University of Leeds student doctors swap textbooks for iPhones

28 August, 2010

The University of Leeds is issuing smartphones to all fourth and fifth year medical students, giving them access to progress files and assessment modules built by MyKnowledgeMap.

The University of Leeds is issuing smartphones to all fourth and fifth year medical students, giving them access to progress files and assessment modules built by MyKnowledgeMap.

This will be the first time that a UK medical school has provided undergraduates with all the tools they need to study off-campus via mobile phone technology.

MyKnowledgeMap provided the suite of applications for the smartphones which allow the students to undertake assessments.  It also provided the institutional software application to allow the management of assessments and the review of student responses.

"This is a fantastic scheme and one that Leeds should be proud of," said Professor David Cottrell, Dean of the School of Medicine at the University of Leeds. "By equipping our students with smartphones, we are putting a whole suite of training tools and educational resources in the palm of their hand."

How the scheme works

Under the pioneering scheme, 520 medical students will be loaned an iPhone 3GS 16GB for the remainder of their course. At this stage of the Leeds medical degree, undergraduates typically spend much of their time in hospitals, GP surgeries and community health clinics. They can find it difficult to keep in regular contact with tutors and have to carry around any reference manuals or record books that they might need during their work placement.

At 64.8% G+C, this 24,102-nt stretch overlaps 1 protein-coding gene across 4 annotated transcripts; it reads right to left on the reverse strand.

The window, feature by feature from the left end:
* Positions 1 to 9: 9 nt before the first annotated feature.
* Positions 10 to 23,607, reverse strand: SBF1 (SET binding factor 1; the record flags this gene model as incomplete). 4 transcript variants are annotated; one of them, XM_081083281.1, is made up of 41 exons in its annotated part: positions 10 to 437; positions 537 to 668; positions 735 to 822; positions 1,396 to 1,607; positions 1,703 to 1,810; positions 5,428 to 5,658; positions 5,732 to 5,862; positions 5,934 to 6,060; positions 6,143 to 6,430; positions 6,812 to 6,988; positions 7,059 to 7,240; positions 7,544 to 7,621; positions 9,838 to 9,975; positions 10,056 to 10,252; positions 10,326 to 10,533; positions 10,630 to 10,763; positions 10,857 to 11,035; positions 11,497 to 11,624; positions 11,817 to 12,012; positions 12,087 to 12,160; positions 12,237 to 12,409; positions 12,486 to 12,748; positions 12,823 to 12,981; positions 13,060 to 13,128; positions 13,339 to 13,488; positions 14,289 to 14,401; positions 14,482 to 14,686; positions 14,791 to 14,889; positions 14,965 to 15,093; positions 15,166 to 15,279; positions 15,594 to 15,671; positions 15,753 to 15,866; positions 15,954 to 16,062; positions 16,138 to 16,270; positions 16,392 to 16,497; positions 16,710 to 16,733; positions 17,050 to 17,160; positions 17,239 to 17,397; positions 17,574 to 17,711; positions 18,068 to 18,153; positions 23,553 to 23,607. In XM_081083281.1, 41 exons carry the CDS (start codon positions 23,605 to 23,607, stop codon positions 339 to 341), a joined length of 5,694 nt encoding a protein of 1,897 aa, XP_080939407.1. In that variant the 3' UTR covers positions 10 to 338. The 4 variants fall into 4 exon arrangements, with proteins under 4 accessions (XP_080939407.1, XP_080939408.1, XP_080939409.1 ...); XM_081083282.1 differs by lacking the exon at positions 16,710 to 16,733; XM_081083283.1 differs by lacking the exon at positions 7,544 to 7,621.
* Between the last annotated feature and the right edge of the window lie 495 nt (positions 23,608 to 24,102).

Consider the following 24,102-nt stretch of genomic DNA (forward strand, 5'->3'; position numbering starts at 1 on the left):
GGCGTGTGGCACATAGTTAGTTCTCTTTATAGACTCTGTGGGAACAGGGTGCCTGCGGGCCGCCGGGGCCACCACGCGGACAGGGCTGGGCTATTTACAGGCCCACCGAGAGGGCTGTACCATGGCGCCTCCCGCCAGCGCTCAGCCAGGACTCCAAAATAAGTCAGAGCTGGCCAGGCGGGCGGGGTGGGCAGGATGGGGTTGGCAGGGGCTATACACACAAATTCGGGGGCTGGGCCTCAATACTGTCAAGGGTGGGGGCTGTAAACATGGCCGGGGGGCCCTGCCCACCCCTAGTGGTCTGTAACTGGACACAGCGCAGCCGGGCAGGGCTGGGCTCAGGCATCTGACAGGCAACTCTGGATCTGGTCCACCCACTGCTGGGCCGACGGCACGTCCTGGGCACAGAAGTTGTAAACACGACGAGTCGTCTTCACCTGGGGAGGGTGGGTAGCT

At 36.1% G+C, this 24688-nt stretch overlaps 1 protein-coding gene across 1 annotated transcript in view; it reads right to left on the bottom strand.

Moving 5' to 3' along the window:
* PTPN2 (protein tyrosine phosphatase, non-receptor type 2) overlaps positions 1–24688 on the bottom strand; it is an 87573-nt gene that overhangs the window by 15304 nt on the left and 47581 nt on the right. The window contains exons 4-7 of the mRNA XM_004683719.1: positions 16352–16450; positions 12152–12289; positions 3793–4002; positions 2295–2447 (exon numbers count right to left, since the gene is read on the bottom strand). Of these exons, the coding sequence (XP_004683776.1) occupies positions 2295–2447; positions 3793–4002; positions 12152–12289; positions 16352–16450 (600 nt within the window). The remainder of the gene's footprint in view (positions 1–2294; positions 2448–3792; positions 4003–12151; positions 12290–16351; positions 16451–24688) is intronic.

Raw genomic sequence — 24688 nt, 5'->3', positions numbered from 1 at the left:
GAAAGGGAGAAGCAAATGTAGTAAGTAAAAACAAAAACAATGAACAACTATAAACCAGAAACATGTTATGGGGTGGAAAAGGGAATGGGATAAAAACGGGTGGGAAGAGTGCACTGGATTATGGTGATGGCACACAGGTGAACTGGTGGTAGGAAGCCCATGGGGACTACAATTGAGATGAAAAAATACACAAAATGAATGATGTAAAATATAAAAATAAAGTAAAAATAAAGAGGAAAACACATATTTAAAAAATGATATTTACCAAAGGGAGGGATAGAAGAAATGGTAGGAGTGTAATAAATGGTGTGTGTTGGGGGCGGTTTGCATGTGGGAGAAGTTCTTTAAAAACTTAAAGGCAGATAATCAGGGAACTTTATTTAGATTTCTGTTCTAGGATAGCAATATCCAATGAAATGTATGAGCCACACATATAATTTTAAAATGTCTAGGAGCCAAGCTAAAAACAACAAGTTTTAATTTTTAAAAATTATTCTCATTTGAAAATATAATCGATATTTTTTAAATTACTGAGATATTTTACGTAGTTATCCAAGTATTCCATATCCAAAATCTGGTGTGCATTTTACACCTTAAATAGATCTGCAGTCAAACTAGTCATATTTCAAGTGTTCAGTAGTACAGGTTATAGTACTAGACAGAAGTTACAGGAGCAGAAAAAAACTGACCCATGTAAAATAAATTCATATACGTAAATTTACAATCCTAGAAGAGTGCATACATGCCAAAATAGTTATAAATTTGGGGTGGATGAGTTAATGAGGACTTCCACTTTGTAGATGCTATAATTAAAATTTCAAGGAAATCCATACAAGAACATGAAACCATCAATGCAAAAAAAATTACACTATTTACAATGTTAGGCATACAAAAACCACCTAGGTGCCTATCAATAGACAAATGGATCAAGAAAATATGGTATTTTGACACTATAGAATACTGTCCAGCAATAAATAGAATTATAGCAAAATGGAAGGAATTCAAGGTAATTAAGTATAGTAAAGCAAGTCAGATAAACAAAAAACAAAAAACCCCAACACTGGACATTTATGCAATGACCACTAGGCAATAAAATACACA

Both of these problems will now be resolved. The smartphones will be pre-loaded with a range of dedicated 'apps' that will let students record notes on interesting cases whilst still on the wards, and test their knowledge of procedures or protocols they have just observed.  Copies of key medical textbooks and reference works, including up-to-date guidelines on administering prescription drugs, will also be distributed as iPhone apps. A range of other relevant medical apps that can be downloaded free-of-charge or purchased will be provided too.

Going mobile

The package includes unlimited mobile broadband connectivity from O2, so that students can keep in regular contact with their University tutors via email. Student accommodation sites at Airedale, Calderdale, Huddersfield and Harrogate will be equipped with wireless networks to support 24/7 access to the online resources. The phone and text function will be available on a pay-as-you-go basis.

The sight of smartphones on the wards is no longer uncommon.  Mobile phone technology is increasingly being used by doctors and healthcare workers, and the range of medical apps is growing. As an example of this trend, more than three million doctors have downloaded an app that turns an iPhone into a stethoscope.

"No other UK medical school is taking advantage of the virtual learning environment to such an extent," said Professor Trudie Roberts, Professor of Medical Education at the University of Leeds. "It is vitally important that medical students continue to develop their skills and record their progress when they are in practice, as well as when they are on campus. Mobile phone technology means that students can do this quickly and easily, wherever they happen to be working."